On epistasis: why it is unimportant in polygenic directional selection

Philos Trans R Soc Lond B Biol Sci. 2010 Apr 27;365(1544):1241-4. doi: 10.1098/rstb.2009.0275.


There is a difference in viewpoint of developmental and evo-devo geneticists versus breeders and students of quantitative evolution. The former are interested in understanding the developmental process; the emphasis is on identifying genes and studying their action and interaction. Typically, the genes have individually large effects and usually show substantial dominance and epistasis. The latter group are interested in quantitative phenotypes rather than individual genes. Quantitative traits are typically determined by many genes, usually with little dominance or epistasis. Furthermore, epistatic variance has minimum effect, since the selected population soon arrives at a state in which the rate of change is given by the additive variance or covariance. Thus, the breeder's custom of ignoring epistasis usually gives a more accurate prediction than if epistatic variance were included in the formulae.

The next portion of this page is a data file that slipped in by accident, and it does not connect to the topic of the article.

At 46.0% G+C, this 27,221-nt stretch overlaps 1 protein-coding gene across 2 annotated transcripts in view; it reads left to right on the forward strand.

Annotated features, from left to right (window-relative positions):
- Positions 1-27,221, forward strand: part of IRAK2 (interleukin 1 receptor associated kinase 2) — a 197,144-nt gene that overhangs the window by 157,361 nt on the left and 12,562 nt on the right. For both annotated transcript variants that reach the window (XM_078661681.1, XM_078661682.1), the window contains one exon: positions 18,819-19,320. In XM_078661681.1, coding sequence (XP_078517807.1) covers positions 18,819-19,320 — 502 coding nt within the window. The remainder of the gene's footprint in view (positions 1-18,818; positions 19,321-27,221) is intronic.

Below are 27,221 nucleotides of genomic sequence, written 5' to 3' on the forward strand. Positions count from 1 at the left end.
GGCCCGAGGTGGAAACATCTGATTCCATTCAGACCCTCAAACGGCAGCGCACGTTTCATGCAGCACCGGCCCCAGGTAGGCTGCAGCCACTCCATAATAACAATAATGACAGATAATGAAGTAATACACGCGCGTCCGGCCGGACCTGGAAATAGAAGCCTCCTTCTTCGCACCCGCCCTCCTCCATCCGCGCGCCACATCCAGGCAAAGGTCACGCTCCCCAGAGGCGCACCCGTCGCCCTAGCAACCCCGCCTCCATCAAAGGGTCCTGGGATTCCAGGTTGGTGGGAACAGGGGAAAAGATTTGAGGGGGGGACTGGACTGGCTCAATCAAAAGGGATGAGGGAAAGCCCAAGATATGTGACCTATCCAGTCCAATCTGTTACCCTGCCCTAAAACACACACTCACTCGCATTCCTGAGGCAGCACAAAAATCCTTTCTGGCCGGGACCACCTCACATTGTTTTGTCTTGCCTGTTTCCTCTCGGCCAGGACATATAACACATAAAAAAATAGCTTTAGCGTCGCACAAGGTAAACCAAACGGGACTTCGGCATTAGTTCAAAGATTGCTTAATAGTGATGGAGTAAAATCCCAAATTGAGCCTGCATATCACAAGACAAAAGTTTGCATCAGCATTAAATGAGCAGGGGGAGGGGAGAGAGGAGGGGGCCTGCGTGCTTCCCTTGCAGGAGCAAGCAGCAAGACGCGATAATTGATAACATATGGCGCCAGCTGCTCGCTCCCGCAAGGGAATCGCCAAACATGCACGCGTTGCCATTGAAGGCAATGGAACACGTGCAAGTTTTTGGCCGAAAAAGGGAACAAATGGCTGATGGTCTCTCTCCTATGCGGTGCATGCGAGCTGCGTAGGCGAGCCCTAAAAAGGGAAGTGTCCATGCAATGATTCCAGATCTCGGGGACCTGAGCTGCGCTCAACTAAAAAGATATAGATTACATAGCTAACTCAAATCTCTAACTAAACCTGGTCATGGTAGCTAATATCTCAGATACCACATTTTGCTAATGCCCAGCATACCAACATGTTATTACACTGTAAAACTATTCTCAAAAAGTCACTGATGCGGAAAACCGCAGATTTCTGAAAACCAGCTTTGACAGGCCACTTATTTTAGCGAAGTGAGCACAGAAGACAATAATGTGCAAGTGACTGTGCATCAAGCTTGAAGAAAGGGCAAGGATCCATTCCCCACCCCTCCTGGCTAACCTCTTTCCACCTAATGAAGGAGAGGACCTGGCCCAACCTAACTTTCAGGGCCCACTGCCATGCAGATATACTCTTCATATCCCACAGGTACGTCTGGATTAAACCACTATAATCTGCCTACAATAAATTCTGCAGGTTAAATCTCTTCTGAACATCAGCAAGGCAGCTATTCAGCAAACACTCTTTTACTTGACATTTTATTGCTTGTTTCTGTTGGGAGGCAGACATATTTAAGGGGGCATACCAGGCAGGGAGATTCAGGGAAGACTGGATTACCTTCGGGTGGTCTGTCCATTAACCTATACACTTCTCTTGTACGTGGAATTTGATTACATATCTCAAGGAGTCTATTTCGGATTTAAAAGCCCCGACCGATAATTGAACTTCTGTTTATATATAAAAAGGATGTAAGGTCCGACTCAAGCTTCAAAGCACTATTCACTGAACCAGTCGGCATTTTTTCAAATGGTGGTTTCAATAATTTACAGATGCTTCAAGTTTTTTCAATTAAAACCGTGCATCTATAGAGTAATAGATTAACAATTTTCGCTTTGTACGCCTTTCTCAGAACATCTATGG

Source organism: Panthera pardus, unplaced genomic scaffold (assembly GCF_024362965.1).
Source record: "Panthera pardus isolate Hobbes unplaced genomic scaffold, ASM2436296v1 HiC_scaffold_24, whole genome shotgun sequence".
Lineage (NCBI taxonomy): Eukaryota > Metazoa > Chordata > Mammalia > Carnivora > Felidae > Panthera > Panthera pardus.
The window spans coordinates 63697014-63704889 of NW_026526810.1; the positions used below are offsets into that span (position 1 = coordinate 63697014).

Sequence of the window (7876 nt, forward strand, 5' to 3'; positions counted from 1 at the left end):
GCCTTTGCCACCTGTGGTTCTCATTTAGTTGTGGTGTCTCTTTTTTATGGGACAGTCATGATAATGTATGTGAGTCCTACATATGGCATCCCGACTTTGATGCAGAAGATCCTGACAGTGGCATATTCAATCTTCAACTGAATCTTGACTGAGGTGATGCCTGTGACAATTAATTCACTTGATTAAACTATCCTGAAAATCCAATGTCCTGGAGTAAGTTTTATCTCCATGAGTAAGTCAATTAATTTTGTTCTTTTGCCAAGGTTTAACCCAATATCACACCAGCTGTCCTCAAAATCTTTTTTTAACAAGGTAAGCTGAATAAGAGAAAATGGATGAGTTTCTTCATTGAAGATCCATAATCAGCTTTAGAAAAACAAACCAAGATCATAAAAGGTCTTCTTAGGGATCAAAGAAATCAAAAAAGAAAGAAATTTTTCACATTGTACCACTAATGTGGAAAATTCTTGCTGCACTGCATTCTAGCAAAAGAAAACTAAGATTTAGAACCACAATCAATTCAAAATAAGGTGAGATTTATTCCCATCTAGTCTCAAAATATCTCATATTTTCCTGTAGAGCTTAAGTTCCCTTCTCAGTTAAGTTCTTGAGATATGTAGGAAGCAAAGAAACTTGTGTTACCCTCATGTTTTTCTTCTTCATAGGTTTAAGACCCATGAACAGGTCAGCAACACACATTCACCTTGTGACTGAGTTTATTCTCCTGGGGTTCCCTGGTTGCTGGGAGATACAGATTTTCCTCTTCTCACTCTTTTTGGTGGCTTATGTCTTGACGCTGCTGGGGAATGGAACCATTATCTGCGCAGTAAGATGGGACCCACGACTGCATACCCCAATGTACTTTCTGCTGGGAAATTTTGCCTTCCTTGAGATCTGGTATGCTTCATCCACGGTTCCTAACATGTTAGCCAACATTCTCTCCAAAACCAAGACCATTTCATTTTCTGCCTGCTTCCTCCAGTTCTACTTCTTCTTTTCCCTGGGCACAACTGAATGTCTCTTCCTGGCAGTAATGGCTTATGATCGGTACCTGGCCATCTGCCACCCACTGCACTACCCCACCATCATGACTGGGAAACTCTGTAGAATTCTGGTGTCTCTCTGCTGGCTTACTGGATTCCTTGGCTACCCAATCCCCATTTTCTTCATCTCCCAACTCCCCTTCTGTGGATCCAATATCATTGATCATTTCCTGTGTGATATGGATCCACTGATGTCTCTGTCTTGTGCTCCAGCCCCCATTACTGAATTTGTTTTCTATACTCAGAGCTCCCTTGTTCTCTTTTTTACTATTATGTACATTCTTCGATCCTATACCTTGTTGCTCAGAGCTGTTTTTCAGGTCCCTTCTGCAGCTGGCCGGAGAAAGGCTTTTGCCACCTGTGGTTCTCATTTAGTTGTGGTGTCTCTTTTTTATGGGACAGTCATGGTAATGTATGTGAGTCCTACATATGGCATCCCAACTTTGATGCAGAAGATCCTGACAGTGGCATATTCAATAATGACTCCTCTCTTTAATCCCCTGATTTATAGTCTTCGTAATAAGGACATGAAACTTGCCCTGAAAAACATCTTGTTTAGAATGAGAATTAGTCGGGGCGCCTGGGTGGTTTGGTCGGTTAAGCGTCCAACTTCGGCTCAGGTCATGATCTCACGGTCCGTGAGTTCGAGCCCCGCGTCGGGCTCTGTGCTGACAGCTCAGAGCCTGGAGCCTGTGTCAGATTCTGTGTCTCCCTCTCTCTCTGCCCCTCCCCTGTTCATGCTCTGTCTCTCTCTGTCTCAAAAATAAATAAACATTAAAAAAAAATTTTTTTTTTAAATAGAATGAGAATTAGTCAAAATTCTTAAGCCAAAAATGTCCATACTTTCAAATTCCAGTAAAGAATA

Publication types

  • Review

MeSH terms

  • Epistasis, Genetic*
  • Humans
  • Models, Genetic*
  • Quantitative Trait Loci
  • Selection, Genetic*